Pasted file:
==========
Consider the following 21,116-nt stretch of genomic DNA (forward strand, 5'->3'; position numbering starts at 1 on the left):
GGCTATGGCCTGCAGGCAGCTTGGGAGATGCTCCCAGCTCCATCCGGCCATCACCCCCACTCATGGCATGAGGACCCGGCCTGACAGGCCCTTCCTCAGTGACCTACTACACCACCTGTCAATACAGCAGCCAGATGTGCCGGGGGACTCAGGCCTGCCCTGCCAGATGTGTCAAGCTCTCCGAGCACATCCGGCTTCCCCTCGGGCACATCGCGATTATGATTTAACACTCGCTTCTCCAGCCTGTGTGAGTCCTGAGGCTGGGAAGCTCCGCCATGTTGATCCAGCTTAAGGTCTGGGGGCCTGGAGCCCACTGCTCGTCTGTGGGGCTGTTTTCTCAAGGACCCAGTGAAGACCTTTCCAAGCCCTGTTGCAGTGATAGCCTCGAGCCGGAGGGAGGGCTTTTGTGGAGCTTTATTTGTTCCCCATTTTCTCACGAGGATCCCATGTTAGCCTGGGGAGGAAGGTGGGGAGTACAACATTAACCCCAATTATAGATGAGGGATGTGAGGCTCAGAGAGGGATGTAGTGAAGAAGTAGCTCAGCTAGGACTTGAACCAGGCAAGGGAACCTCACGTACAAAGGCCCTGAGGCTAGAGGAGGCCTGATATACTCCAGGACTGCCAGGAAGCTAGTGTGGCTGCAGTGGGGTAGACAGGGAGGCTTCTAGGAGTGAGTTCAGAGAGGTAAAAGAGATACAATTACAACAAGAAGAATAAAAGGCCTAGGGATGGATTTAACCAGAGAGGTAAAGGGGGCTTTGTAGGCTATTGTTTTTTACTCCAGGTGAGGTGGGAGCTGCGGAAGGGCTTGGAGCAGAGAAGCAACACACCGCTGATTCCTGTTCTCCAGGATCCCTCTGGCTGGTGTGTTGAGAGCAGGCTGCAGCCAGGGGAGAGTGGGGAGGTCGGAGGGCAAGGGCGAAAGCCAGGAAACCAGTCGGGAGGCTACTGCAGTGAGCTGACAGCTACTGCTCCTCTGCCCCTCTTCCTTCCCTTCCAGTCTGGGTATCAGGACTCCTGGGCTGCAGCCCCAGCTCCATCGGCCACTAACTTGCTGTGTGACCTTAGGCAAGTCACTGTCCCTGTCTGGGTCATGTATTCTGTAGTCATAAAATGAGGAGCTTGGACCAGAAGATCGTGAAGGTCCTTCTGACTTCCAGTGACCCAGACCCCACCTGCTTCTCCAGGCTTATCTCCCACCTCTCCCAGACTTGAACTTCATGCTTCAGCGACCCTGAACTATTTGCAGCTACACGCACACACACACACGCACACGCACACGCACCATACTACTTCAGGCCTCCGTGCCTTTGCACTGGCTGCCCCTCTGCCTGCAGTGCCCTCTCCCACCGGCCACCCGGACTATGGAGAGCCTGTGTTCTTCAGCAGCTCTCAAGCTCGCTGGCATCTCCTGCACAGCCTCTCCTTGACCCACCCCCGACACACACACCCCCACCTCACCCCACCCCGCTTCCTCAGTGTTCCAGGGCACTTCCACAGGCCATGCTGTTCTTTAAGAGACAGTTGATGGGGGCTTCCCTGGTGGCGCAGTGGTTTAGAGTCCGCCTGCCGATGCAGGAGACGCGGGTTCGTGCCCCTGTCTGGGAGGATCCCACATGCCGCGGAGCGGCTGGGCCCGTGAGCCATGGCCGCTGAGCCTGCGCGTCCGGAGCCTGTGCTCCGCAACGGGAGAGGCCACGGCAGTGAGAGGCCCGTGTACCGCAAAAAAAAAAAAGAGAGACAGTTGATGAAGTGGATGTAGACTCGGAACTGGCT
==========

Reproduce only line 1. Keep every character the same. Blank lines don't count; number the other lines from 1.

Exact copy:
Consider the following 21,116-nt stretch of genomic DNA (forward strand, 5'->3'; position numbering starts at 1 on the left):